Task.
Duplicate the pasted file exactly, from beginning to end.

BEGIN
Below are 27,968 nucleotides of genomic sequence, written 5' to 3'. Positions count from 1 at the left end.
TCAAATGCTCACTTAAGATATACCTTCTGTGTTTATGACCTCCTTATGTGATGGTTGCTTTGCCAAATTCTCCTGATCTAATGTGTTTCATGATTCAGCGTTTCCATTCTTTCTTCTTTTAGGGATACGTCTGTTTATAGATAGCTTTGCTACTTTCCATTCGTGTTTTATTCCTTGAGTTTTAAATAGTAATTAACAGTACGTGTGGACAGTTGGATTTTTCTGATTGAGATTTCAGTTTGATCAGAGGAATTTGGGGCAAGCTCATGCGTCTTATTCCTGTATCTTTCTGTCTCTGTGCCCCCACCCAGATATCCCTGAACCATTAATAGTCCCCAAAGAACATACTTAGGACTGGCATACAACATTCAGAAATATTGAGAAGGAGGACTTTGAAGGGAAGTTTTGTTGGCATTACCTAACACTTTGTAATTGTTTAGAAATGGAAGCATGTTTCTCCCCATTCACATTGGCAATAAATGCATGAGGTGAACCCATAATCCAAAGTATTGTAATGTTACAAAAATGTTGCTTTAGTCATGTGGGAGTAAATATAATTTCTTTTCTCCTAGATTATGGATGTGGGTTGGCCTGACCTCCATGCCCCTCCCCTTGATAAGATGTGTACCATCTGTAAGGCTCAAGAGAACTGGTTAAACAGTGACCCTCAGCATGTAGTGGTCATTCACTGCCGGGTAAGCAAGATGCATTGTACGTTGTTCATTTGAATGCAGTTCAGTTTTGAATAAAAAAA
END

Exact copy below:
Below are 27,968 nucleotides of genomic sequence, written 5' to 3'. Positions count from 1 at the left end.
TCAAATGCTCACTTAAGATATACCTTCTGTGTTTATGACCTCCTTATGTGATGGTTGCTTTGCCAAATTCTCCTGATCTAATGTGTTTCATGATTCAGCGTTTCCATTCTTTCTTCTTTTAGGGATACGTCTGTTTATAGATAGCTTTGCTACTTTCCATTCGTGTTTTATTCCTTGAGTTTTAAATAGTAATTAACAGTACGTGTGGACAGTTGGATTTTTCTGATTGAGATTTCAGTTTGATCAGAGGAATTTGGGGCAAGCTCATGCGTCTTATTCCTGTATCTTTCTGTCTCTGTGCCCCCACCCAGATATCCCTGAACCATTAATAGTCCCCAAAGAACATACTTAGGACTGGCATACAACATTCAGAAATATTGAGAAGGAGGACTTTGAAGGGAAGTTTTGTTGGCATTACCTAACACTTTGTAATTGTTTAGAAATGGAAGCATGTTTCTCCCCATTCACATTGGCAATAAATGCATGAGGTGAACCCATAATCCAAAGTATTGTAATGTTACAAAAATGTTGCTTTAGTCATGTGGGAGTAAATATAATTTCTTTTCTCCTAGATTATGGATGTGGGTTGGCCTGACCTCCATGCCCCTCCCCTTGATAAGATGTGTACCATCTGTAAGGCTCAAGAGAACTGGTTAAACAGTGACCCTCAGCATGTAGTGGTCATTCACTGCCGGGTAAGCAAGATGCATTGTACGTTGTTCATTTGAATGCAGTTCAGTTTTGAATAAAAAAA